The thing that gives us pause in dismissing this as yet another sign of IS’ underlying strength is the involvement of Sunni Arab tribesmen in the fight. The governor’s office in Anbar noted that the Iraqi central government has begun arming Sunni tribal fighters in the fight against IS, and that 8,500 such fighters had been trained and were participating in operations against IS in Anbar now. The prospect for serious cooperation between the Shiite militias that have had success against IS, the central government in Baghdad, and Sunni tribal fighters would constitute a major challenge for Islamic State, especially if its ability to recruit and move freely throughout Anbar province and its other territories was curtailed. Right now this is a localized phenomenon, but if more tribes and Sunni fighters were to prioritize a fight against IS over sectarian conflicts, it would be a significant development.

At this point it is too early to say, but it is a dynamic we will be watching closely in the coming days. In the meantime, we hear Ramadi is 72 hours from being declared IS-free. From our perspective, the more important question is: then where will Islamic State attack next?

George Friedman

George Friedman is an internationally recognized geopolitical forecaster and strategist on international affairs and the founder and chairman of Geopolitical Futures.

Dr. Friedman is also a New York Times bestselling author. His most recent book, THE STORM BEFORE THE CALM: America’s Discord, the Coming Crisis of the 2020s, and the Triumph Beyond, published February 25, 2020 describes how “the United States periodically reaches a point of crisis in which it appears to be at war with itself, yet after an extended period it reinvents itself, in a form both faithful to its founding and radically different from what it had been.” The decade 2020-2030 is such a period which will bring dramatic upheaval and reshaping of American government, foreign policy, economics, and culture.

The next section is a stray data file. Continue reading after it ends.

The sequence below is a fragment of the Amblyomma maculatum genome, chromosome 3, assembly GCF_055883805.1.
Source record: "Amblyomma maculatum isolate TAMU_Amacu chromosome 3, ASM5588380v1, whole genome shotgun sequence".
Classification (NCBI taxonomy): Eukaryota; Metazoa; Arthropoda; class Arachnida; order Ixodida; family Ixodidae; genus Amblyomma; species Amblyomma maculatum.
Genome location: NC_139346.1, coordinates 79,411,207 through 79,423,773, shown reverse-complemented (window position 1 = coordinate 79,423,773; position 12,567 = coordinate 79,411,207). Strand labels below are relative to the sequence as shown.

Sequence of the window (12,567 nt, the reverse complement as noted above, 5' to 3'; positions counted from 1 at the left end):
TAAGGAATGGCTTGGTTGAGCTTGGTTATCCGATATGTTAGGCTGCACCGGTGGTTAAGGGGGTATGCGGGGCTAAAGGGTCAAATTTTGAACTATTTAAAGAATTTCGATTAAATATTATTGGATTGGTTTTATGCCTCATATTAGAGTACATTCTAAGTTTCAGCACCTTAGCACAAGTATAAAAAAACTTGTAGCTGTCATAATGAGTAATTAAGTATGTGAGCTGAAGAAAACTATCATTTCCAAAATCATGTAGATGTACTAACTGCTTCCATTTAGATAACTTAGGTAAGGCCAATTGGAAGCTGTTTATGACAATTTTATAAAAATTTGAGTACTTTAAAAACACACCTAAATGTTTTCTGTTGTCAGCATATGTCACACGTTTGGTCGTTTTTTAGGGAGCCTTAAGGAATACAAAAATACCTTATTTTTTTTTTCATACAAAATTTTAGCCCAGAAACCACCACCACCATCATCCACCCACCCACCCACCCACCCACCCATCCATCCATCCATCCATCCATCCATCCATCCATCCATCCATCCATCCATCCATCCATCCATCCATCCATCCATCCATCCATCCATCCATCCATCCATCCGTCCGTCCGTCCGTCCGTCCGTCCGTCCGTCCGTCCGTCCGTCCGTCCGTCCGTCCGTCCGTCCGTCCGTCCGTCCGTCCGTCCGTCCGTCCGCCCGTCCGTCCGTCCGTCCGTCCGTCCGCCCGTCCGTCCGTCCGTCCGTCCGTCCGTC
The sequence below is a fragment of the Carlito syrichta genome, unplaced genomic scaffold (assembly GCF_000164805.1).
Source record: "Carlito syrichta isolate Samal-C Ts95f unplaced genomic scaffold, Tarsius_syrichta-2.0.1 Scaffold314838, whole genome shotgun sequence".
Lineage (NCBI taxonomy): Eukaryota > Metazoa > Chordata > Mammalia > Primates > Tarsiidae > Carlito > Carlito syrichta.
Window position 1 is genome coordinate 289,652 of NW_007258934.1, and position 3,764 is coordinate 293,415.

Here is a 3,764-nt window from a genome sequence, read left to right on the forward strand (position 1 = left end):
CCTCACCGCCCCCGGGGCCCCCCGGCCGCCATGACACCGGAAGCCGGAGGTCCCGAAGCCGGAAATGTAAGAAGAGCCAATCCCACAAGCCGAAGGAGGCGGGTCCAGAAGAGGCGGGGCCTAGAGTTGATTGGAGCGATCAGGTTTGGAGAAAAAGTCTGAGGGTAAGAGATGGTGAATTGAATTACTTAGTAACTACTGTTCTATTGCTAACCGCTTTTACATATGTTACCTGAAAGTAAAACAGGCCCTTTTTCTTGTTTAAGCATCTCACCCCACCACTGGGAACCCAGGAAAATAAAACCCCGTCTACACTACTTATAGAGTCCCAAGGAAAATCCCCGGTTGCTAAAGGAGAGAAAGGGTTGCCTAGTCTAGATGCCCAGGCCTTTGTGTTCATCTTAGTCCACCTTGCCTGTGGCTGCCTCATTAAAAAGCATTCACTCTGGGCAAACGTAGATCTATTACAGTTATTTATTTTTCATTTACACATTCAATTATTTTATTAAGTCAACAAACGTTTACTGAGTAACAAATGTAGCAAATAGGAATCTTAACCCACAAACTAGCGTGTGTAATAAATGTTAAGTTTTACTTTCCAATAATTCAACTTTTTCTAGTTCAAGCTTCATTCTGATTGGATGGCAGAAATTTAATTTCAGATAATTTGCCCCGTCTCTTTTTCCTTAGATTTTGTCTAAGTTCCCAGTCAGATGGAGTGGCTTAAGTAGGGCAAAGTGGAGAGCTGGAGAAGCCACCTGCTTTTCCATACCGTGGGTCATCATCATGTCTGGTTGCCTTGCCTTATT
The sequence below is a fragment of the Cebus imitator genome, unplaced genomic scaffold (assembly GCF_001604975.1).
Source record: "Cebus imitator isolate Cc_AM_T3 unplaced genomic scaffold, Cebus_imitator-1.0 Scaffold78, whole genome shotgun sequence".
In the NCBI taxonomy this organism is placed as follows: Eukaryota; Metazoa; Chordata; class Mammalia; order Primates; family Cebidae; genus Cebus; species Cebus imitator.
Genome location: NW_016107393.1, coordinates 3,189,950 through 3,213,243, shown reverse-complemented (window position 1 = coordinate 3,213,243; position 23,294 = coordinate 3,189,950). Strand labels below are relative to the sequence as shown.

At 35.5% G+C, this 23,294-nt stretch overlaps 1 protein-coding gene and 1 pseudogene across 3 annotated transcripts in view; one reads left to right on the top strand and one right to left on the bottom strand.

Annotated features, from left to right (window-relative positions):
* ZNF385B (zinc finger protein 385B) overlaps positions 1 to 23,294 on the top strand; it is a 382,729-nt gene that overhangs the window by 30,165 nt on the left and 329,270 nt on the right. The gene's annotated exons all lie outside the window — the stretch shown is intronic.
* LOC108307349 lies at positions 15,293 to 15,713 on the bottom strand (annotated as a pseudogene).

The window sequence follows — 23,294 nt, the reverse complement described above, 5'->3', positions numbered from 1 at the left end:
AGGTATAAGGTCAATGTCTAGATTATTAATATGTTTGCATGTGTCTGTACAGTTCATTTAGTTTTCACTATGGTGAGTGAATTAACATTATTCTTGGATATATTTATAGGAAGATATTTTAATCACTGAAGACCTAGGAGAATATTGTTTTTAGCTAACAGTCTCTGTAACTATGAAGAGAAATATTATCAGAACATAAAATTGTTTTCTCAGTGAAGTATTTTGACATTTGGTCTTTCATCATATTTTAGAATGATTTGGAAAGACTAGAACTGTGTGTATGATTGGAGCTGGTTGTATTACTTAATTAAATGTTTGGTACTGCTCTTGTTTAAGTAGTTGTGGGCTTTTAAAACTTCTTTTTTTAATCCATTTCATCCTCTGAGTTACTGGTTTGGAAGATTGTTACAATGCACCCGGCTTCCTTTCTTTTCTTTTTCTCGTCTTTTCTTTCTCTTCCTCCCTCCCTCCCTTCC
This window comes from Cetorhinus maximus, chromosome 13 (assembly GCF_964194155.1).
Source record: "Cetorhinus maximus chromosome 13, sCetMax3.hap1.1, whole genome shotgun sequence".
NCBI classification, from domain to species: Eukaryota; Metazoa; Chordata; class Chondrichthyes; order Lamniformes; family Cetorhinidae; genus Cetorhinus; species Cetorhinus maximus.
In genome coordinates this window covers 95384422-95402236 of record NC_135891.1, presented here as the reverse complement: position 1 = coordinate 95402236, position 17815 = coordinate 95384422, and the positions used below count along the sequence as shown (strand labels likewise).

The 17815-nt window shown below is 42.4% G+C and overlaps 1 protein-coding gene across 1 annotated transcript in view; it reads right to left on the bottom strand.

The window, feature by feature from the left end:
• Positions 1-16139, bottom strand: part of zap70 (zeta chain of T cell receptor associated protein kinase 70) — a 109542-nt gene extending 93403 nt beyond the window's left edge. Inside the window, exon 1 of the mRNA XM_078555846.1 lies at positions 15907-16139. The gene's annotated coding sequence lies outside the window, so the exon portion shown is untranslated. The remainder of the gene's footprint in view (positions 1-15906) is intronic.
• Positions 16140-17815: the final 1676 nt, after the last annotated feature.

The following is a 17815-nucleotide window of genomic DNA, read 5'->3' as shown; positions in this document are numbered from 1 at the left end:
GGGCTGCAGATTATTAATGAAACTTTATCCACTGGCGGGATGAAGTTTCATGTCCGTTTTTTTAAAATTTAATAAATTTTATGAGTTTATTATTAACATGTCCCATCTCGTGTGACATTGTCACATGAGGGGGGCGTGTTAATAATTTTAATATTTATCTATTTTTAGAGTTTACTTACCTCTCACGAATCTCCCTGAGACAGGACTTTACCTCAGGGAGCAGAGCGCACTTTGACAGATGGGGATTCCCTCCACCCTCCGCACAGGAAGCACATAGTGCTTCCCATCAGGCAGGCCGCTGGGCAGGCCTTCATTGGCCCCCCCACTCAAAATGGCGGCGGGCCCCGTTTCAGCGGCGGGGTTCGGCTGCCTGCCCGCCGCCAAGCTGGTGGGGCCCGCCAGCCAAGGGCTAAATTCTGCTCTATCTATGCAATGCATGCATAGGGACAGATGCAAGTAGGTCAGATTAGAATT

His most popular book, The Next 100 Years, is kept alive by the prescience of its predictions. Other best-selling books include Flashpoints: The Emerging Crisis in Europe, The Next Decade, America’s Secret War, The Future of War and The Intelligence Edge. His books have been translated into more than 20 languages.

Dr. Friedman has briefed numerous military and government organizations in the United States and overseas and appears regularly as an expert on international affairs, foreign policy and intelligence in major media. For almost 20 years before resigning in May 2015, Dr. Friedman was CEO and then chairman of Stratfor, a company he founded in 1996. Friedman received his bachelor’s degree from the City College of the City University of New York and holds a doctorate in government from Cornell University.